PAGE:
Stratified Squamous Epithelium • Location of keratinized version: • Epidermis. Palms and soles of feet are typically heavily keratinized. • Locations of non-keratinized version: • Lining of oral cavity and surface of tongue • Lining of esophagus • Lining of vagina and anal canal Non-keratinized stratified squamous epithelium What do the regions that contain the non-keratinized version have in common?
Which of these is keratinized and which is non-keratinized stratified squamous epithelium?
Stratified Squamous Epithelium • Functions: • Protection! • Keratinized version (a.k.a. dry epithelium) protects against mechanical abrasion, water loss, and pathogen entry. • Keratin is very strong, waterproof, and is bacteriostatic (prevents bacteria from reproducing). • Non-keratinized version (a.k.a., wet epithelium) also protects from mechanical abrasion. • Eating food, swallowing, sexual intercourse, birth, defecation.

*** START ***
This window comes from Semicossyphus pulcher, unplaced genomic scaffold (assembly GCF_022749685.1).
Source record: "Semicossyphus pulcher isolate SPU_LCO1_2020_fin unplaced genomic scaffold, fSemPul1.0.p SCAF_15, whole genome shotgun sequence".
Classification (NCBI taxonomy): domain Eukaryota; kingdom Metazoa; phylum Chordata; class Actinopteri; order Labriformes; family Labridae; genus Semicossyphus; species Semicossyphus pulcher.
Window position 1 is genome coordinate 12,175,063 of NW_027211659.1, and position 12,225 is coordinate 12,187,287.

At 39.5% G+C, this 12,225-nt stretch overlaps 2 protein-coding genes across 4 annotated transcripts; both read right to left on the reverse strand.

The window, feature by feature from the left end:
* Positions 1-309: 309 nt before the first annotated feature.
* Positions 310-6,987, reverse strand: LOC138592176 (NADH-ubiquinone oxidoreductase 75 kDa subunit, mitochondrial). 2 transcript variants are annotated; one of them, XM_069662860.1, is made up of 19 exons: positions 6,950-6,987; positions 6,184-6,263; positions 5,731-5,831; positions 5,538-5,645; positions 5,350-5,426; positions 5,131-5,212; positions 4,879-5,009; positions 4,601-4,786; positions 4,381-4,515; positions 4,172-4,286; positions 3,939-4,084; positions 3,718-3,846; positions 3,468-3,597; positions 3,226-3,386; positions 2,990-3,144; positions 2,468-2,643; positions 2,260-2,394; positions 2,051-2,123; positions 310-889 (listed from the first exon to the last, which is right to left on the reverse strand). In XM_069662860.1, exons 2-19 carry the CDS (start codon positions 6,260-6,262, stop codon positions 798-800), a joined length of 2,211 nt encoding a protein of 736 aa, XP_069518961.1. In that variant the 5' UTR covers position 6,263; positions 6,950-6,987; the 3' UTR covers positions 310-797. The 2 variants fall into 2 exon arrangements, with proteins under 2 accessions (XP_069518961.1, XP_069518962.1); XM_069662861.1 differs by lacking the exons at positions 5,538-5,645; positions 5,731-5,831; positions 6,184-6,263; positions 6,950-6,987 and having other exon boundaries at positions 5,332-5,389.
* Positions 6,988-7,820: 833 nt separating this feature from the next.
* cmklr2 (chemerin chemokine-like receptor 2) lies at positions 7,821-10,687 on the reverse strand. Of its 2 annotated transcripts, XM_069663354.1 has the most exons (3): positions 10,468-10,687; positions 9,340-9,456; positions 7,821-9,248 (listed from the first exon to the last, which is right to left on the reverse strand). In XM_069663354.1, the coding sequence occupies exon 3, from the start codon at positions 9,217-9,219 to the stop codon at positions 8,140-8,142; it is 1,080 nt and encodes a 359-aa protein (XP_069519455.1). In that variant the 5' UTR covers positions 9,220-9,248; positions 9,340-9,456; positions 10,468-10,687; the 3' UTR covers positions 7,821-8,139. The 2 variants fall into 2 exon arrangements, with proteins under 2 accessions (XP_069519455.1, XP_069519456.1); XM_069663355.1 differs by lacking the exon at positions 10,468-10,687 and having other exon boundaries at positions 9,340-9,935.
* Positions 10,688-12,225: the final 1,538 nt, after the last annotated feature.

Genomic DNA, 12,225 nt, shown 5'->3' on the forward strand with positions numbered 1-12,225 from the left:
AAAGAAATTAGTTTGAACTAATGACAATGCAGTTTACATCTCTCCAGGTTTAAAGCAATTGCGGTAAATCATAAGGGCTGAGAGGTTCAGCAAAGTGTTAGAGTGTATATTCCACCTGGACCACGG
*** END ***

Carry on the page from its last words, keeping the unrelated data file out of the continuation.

Stratified Cuboidal Epithelium • Microscopic Appearance: • 2 or more layers of cells. • Surface layers are square or round (cuboidal). • Locations: • Some sweat gland ducts. • Ovarian follicle • Cells that surround the developing egg
Stratified Cuboidal Epithelium To the left, we have an oocyte (egg cell) surrounded by stratified cuboidal epithelium. The oocyte is circled in blue • Functions: • Contributes to sweat secretion. • Secretion of ovarian hormones (e.g., estrogens)
Stratified Columnar Epithelium • Microscopic Appearance: • 2 or more layers of cells. • Surface cells tall and narrow with basally located nuclei. • Locations: • Rare. • Small portions of anal canal, pharynx, epiglottis, and male urethra. • Sometimes seen in large ducts of sweat and salivary glands. • Functions: • Often seen where 2 other tissue types meet • Structural integrity of gland ducts
Pseudostratified Columnar Epithelium • Microscopic Appearance: • Looks multi-layered, but it’s NOT! • All cells touch the basement membrane. • In stratified epithelia, only the bottom cell layer touches the basement membrane. • Cells are of varying heights which gives the appearance of stratification. Nuclei are at several levels. • Often has goblet cells interspersed. • Cells often have cilia.